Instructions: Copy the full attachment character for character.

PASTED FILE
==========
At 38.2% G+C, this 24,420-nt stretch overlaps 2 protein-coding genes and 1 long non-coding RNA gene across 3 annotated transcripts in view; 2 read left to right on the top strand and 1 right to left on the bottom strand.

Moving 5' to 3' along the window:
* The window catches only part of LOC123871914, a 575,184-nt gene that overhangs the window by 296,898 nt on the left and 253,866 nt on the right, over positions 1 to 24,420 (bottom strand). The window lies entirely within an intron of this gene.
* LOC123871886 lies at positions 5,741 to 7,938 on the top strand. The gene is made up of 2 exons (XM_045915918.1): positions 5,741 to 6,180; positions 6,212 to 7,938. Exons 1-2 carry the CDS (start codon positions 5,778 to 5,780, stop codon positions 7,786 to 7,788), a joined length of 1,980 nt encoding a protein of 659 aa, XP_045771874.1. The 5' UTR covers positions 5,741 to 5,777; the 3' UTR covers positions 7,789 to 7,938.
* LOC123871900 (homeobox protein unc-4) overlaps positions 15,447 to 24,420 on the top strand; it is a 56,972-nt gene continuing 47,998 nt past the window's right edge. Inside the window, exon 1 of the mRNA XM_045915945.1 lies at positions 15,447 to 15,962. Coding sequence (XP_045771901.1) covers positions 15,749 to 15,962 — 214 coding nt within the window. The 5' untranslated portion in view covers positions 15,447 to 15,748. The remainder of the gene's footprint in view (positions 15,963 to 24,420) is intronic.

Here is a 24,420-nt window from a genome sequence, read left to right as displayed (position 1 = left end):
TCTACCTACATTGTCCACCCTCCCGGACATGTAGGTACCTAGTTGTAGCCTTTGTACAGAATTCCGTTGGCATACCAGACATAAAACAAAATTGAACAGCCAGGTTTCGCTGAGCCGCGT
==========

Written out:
At 38.2% G+C, this 24,420-nt stretch overlaps 2 protein-coding genes and 1 long non-coding RNA gene across 3 annotated transcripts in view; 2 read left to right on the top strand and 1 right to left on the bottom strand.

Moving 5' to 3' along the window:
* The window catches only part of LOC123871914, a 575,184-nt gene that overhangs the window by 296,898 nt on the left and 253,866 nt on the right, over positions 1 to 24,420 (bottom strand). The window lies entirely within an intron of this gene.
* LOC123871886 lies at positions 5,741 to 7,938 on the top strand. The gene is made up of 2 exons (XM_045915918.1): positions 5,741 to 6,180; positions 6,212 to 7,938. Exons 1-2 carry the CDS (start codon positions 5,778 to 5,780, stop codon positions 7,786 to 7,788), a joined length of 1,980 nt encoding a protein of 659 aa, XP_045771874.1. The 5' UTR covers positions 5,741 to 5,777; the 3' UTR covers positions 7,789 to 7,938.
* LOC123871900 (homeobox protein unc-4) overlaps positions 15,447 to 24,420 on the top strand; it is a 56,972-nt gene continuing 47,998 nt past the window's right edge. Inside the window, exon 1 of the mRNA XM_045915945.1 lies at positions 15,447 to 15,962. Coding sequence (XP_045771901.1) covers positions 15,749 to 15,962 — 214 coding nt within the window. The 5' untranslated portion in view covers positions 15,447 to 15,748. The remainder of the gene's footprint in view (positions 15,963 to 24,420) is intronic.

Here is a 24,420-nt window from a genome sequence, read left to right as displayed (position 1 = left end):
TCTACCTACATTGTCCACCCTCCCGGACATGTAGGTACCTAGTTGTAGCCTTTGTACAGAATTCCGTTGGCATACCAGACATAAAACAAAATTGAACAGCCAGGTTTCGCTGAGCCGCGT